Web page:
Short description of the Samburu community

The Samburu community is the Nilotic ethnic community of North Central Kenya. They dress in red shukas and adorn themselves with necklaces, bracelets and anklets mostly from beads. They believe in God Nkai, living in the mountains. They are nomadic are pastoralists, meaning that they keep animals (e.g., cows, goats, sheep and camel) which is their main source of livelihood as they get milk, meat and blood for self consumption and/or to be sold. They move from place to place in search of pasture and water. Land is largely communally owned in form of group ranches, and it is a source of pasture for the livestock and at some arable places, it is cultivated.

Within the community, sacred places include big mountains, rocks and water bodies which are often used to hold prayer sessions to the supreme being seeking for divine intervention and for cultural ceremonies or to give sacrifices to God as they believe that God created the universe and everything on it.

Languages spoken by the community


Location of community

Samburu County
1°22'50.6"N, 36°55'58.2"E

Can you explain how your community relates to the environment?

Samburu are very friendly people and they are conservationist by nature. They coexist and protect the environment. They  discourage irresponsible destruction of  trees, animals and water points. The community believes that the land, water, trees and everything in the world belongs to God and therefore, its their mandate to protect all natural resources. In our community, it is a taboo for anyone to kill a wild animal. Both wild and domestic animals graze together. 

The presence or disappearance of particular insects and birds and their songs are indicative of weather changes. The flowering or shading of leaves from trees are signs of short rains on the way. Changes in wind intensity and directions tells us about the coming rains or droughts and indicate possible direction to migrate to for pastures.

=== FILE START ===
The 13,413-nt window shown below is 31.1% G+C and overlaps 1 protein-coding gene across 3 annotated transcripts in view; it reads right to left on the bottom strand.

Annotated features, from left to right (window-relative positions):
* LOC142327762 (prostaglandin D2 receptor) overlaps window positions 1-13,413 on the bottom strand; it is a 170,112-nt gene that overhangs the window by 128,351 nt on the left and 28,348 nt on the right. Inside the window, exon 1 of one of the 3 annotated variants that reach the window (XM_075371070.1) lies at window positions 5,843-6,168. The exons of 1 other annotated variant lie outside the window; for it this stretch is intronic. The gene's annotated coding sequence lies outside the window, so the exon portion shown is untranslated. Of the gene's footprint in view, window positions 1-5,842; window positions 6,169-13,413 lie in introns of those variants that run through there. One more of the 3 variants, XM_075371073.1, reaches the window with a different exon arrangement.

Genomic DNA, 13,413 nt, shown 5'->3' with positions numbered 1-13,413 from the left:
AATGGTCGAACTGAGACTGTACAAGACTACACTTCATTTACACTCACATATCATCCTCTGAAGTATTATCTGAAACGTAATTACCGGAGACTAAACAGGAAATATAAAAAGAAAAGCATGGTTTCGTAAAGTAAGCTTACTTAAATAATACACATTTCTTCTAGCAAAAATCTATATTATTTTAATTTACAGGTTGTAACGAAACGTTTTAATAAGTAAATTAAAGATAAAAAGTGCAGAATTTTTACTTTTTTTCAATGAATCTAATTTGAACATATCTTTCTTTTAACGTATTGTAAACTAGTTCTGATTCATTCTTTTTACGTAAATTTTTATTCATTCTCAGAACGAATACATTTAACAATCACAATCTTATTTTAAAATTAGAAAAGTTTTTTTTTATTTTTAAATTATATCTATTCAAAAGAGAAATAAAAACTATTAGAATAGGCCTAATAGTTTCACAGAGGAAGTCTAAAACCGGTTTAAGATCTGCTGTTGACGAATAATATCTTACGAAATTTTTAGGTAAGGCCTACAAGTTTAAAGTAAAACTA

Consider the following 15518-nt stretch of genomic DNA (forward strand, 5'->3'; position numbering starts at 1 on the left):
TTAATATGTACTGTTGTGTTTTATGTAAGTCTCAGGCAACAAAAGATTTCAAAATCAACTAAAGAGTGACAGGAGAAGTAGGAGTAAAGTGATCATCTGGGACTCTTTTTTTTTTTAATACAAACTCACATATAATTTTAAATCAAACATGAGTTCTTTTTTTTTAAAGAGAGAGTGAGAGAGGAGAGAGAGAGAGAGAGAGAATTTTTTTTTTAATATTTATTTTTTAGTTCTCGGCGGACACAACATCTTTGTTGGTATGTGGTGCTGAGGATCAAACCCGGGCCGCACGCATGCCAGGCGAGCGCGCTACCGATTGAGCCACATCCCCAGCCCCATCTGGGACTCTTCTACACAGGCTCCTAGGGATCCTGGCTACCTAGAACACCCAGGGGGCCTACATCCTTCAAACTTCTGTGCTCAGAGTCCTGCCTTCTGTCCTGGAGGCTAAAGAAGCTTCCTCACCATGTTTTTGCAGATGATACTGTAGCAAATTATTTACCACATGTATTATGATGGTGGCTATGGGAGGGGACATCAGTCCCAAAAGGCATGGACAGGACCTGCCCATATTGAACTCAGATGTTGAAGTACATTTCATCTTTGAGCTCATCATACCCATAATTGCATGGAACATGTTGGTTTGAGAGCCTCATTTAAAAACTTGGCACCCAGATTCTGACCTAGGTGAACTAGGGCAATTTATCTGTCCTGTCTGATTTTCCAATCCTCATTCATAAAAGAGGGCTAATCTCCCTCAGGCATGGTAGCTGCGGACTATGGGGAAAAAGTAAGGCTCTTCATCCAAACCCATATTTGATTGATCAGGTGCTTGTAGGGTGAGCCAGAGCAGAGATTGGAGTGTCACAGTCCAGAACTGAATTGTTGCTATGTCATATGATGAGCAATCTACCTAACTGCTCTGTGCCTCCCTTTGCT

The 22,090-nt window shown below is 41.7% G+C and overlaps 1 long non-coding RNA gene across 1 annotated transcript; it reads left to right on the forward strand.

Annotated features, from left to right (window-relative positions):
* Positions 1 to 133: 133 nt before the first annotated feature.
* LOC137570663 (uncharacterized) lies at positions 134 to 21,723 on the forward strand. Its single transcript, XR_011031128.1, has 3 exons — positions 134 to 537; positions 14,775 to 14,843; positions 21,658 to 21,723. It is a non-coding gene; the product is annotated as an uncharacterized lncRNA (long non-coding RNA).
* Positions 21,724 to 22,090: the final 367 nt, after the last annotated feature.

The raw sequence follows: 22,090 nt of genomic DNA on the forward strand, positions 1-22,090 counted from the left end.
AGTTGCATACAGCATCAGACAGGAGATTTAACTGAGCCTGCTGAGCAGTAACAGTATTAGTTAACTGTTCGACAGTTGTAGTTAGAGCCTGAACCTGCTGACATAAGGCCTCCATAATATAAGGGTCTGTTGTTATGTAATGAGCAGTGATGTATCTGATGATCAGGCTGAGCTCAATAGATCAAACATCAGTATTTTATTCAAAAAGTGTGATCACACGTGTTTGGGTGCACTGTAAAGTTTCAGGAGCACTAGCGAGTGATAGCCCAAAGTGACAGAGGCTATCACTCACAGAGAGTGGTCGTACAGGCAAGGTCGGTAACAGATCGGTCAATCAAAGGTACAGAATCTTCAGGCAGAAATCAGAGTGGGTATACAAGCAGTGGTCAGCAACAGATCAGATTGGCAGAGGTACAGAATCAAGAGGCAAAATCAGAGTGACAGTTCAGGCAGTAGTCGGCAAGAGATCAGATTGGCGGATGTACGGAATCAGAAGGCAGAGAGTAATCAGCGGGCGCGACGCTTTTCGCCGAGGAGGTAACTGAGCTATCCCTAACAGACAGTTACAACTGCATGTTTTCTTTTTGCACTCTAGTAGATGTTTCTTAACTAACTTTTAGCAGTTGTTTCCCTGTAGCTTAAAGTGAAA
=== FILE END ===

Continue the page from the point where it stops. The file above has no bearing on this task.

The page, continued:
Can you explain how your community relates to water?

Water is life! Just like other communities and people around the world, Samburu value water as a very precious commodity as they know no one survives without it. Water is used by people, both wild and domestic animals. It is very much valued.

Tell us about yourself and your relation to water.

I value water. Water is life. My role is to champion easy access to water by all community members and their animals but most importantly that women to walk less kilometres in search of water. My role to advocate for healthy people and environment.

Tell us about your role within your community and if it is related to water, how so? 

My role is to champion for easy access to clean water for my community and for women to walk less kilometres in search of water. My role is to promote water and sanitation (primary health care).

Is there an important water body on your land? If so, can you name and describe it? 

Yes we do have an important water body in our land, Malaluwa. In Samburu, Malalua refers to a natural small dam where water is collected during rains. It is a natural salty dam where all livestock go consue the salty water and some salts which are desired by them. Naturally, Malalua is a cultural water dam which has so many meaning to Samburu. Due to prolonged droughts, the Malalua has very little  water and on a verge of drying up.

In your or your communities view, what is the most important aspect humanity should act upon with regards to water?

In our community we believe that water is an important commodity and that water is life both for the community and the animals. Hence it is so important for us to protect water sources from both overexploitation and contamination. 

Water is very important to the Samburus as pastoral communities. During dry spells or droughts, a group of women go to the Malalua to sing, give praise and pray to God to give them rains and the dry spells or droughts. To highlight the importance of water, we need to enhance our knowledge on how to commemorate Water Day. We need more advocates and many campaigns to be done to celebrate Water Day, including planting of trees.